Deadlines coming for the states -- The Affordable Care Act, or "Obamacare" is kicking in important deadlines at the state level. When President Obama's promise of healthcare reform was signed into law, the legislation included a provision whereby the individual states would need to decide by this November whether they wished to establish their own healthcare insurance exchange, or to opt into the federal government's version. The individual exchanges will actually be websites, designed to lead people through the process of selecting a health insurance plan, based on price and coverage. In the process, users will be able to determine whether they qualify for subsidies or in some cases for state-level Medicaid.
A significant number of states led by Republican governors held off on making their decisions on this issue hoping that the GOP would recapture the White House, and "Obamacare" would either be repealed or radically changed.
With the President's re-election, it is now apparent that the existing healthcare law will remain in effect. While the deadline has been pushed back to December 14, this still leaves the impacted states with a very short time to make important decisions. The result has been an interesting contrast of decisions from the various statehouses.
As of November 19th as this commentary was being prepared,
The District of Columbia is included in the states establishing its own exchange. Any state that opts out of the effort will be saddled with a one-size-fits-all insurance exchange that, paradoxically, will be built by the federal government. In effect, the state will lose its traditional authority over health-insurance operations, and will be unable to tailor its exchange to suit the desires of either local insurers or residents.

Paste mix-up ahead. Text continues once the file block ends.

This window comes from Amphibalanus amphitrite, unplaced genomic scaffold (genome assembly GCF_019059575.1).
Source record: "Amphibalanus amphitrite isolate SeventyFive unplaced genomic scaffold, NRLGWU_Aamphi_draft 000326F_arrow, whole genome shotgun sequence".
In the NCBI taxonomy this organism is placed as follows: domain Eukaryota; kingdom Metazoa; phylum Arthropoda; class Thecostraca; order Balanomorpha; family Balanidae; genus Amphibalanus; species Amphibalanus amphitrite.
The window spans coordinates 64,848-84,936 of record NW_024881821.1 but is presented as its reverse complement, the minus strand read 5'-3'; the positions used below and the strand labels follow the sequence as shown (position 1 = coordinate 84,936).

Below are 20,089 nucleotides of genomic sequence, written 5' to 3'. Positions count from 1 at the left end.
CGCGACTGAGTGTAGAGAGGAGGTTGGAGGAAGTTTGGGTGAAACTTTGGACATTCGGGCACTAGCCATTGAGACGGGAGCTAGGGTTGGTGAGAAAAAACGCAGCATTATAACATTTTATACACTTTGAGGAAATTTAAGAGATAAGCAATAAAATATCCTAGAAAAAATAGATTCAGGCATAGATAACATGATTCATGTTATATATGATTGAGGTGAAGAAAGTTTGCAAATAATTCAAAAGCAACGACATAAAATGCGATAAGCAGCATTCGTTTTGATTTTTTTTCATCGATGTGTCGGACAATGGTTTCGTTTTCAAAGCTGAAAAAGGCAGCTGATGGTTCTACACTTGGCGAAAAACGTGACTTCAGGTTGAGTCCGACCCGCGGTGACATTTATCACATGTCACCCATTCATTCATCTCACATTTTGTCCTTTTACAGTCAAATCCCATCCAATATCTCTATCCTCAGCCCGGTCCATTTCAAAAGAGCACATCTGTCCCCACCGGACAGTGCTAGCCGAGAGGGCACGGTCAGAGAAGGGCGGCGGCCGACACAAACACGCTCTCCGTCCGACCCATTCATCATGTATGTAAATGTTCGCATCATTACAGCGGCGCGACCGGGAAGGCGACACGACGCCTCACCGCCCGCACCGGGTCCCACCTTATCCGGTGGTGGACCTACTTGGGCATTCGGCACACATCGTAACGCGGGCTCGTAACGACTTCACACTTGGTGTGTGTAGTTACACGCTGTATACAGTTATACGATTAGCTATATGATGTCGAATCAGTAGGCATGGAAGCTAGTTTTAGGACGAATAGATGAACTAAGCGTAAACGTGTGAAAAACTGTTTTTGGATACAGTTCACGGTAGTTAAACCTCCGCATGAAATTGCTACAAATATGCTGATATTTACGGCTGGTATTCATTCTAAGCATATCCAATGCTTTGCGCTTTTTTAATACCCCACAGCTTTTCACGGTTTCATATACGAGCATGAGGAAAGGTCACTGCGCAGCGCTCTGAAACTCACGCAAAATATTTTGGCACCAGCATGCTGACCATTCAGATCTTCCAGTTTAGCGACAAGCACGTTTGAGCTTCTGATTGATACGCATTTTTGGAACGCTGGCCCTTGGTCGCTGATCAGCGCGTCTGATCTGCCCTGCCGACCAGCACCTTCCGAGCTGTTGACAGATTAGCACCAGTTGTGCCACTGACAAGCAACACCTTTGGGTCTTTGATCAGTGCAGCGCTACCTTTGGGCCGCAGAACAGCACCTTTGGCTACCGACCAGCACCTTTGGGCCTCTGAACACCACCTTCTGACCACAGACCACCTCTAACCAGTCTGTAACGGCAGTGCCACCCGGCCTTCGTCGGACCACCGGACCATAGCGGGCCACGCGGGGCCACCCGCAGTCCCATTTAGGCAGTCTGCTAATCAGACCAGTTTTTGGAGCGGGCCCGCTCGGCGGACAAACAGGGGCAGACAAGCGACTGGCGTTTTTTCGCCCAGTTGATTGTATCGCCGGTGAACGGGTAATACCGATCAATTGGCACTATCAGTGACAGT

Such a state apparently wouldn't save money either, as the federal government is picking up the bill for creating exchanges and, under the law, once exchanges are in operation, they are to be self-supporting through fees paid by insurance companies.
The healthcare exchange, if structure properly, can serve as an important part of the overall law, notes AC's featured commentator Robert McMillan: "As I speak [to groups] across Long Island, New York and the West Coast of Florida about healthcare reform, I have never seen more confusion, fear, and frustration. It reminds me of the efforts of first-lady Hillary Clinton in 1993 and 1994 to pass healthcare reform..."
Bob McMillan offers eight vital steps that he feels need to be done on the healthcare issue. One of those is establishing the healthcare exchanges. "The idea of an insurance exchange is probably positive so that both the uninsured and employers could explore options and obtain the best coverage for the lowest cost." (Source: Robert R. McMillan commentary).
Bob should know, having served for over 30 years of corporate, governmental and not-for-profit board experience, especially in the US$2.5 trillion healthcare industry (Bob, an attorney, served on the boards of Lumex, Inc., WellChoice, Inc., and was a lay member of the board of the American Medical Association/AMA).